A phalanx of windmills guards the border between Colorado and Nebraska. Visible for miles on the treeless high plains, the giant turbines appear to inch closer as cars approach the state line at eighty miles an hour. The windmills embody differences in political culture between the two states. Conservative Nebraska has until recently done little to encourage the harvesting of its howling winds. Colorado, with its ridged plateau and peculiar admixture of libertarian, liberal, and green sensibilities, has installed enough turbines to power 800,000 homes.
The stark contrast between the two states evident in above-ground development masks a literally deeper similarity. Underground on both side of the border, an estimated 150 nuclear missiles remain on hair-trigger alert. Affiliated with Warren Air Force Base, just across the Wyoming border, each two-acre missile site is cordoned off by an unremarkable square of chain link and marked by a single white pole. In underground launch control centers, teams of missileers wait, as they have for fifty years, for a presidential order to launch nuclear Armageddon.
While most people hope the underground missiles never see the light of day, opinions are far more divided on another material also trapped beneath the surface of the earth. Hydraulic fracturing – better known as fracking – is a booming business on the high plains. The practice involves drilling deep wells, first vertically and then horizontally, and then priming them by injecting a high-pressure mix of water, sand, and a propriety mix of chemicals to fracture the rock and release trapped natural gas. While first practiced in the Colorado gas industry in the 1970s, virtually all new oil and gas wells today use hydraulic fracturing. And there are a lot of them – 2975 well starts in 2011 alone. Recent months have seen the publication of troubling studies associating Colorado’s frack fields with increased rates of birth defects, cancer, and endocrine-disrupting chemicals in the water. Nevertheless, the oil and gas industry remains central to the Colorado economy and a major force in state politics. When the city of Longmont voted to ban fracking in 2012, Democratic governor John Hickenlooper sued.1 Despite the governor’s public threats to keep the lawsuits coming, three towns voted in November 2013 to ban fracking or drilling expansion in their jurisdictions.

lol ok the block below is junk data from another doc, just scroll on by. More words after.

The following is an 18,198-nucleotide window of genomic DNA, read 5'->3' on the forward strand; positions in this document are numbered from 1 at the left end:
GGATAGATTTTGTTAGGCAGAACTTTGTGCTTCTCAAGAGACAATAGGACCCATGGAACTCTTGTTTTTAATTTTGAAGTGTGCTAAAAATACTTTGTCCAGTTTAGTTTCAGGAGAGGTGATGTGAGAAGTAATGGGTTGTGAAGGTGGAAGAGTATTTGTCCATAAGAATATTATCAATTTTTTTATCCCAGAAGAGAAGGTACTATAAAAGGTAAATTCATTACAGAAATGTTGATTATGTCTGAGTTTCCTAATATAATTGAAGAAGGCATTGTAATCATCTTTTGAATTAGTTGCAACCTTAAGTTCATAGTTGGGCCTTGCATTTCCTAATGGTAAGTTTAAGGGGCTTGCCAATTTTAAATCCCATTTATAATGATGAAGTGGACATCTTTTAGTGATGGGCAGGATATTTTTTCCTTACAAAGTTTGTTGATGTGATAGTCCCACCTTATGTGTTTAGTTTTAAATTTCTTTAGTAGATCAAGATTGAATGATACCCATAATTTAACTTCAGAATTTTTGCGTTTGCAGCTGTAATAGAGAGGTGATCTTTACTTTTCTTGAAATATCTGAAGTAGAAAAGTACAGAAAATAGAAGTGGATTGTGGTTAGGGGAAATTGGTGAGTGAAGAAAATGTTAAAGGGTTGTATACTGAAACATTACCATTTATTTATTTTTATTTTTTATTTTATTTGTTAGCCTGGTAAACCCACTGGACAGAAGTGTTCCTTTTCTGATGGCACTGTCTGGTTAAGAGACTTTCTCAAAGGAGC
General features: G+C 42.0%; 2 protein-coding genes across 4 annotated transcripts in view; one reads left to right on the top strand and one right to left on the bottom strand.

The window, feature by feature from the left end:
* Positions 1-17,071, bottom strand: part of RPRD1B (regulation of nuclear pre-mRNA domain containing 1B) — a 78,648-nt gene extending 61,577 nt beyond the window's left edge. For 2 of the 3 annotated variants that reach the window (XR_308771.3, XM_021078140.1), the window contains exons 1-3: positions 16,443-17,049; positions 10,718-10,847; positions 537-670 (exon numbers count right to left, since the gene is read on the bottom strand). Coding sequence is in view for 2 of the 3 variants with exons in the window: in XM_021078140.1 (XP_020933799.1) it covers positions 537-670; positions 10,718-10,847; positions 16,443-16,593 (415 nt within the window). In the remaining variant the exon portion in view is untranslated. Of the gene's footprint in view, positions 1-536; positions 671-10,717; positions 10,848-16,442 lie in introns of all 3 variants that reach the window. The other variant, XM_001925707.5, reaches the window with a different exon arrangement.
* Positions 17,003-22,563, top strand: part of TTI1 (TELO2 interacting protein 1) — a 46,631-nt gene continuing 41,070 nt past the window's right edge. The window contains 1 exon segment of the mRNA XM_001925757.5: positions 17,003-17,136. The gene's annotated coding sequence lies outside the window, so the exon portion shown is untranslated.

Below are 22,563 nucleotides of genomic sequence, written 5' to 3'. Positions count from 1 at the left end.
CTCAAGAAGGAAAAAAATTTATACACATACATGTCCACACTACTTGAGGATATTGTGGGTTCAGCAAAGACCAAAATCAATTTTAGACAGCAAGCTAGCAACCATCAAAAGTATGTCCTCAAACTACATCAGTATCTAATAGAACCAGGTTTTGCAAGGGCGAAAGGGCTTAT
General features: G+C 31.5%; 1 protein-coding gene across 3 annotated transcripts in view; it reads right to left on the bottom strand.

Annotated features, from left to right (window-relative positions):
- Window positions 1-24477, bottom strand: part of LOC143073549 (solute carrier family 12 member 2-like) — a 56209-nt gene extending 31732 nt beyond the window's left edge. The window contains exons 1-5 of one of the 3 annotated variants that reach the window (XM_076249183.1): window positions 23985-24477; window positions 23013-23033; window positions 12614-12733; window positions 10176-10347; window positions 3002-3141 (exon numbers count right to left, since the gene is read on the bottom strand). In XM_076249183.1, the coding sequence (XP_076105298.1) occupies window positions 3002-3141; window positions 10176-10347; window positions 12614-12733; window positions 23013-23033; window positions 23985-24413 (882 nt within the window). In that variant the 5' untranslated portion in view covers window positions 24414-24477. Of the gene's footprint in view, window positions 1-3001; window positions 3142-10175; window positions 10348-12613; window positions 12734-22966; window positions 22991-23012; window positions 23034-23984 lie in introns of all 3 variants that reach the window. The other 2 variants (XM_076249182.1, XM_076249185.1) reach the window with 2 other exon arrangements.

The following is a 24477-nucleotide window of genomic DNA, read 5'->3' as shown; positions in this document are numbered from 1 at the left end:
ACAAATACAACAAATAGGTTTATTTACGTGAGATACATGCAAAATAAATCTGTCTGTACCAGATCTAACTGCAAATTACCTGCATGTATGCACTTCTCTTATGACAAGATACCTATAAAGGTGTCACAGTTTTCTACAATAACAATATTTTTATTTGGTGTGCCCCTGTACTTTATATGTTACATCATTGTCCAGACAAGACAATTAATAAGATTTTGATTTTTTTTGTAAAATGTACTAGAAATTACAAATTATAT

In this remote stretch of the Colorado high plains hugging the Wyoming and Nebraska borders, there are few residents to pass fracking bans. In fact, much of the land here is owned by large ranchers and managed by the federal government as part of the 193,000-acre Pawnee National Grassland (PNG). Notwithstanding the park-like US Forest Service (USFS) signs upon entering the grassland, there is no mistaking this for anything but a working landscape. In addition to towering windmills and subterranean missiles, the grasslands are in the midst of a natural gas boom. On any given day, oil industry workers seem to outnumber hikers and picnickers by a margin of at least ten to one. Construction trucks rumble over the hard-packed gravel roads, kicking up clouds of dust as they pass. Drilling platforms, pipes, and storage tanks spring up seemingly overnight. Although the most popular recreation spot on the grasslands – the scenic Pawnee Buttes – is protected, drilling rigs on adjacent, privately owned lands are visible enough to warrant an interpretive sign. The beep-beep-beep of service trucks rumbling in reverse mingles with birdsongs and the legendary plains wind. At dusk, well flares twinkle on the horizon like fallen stars.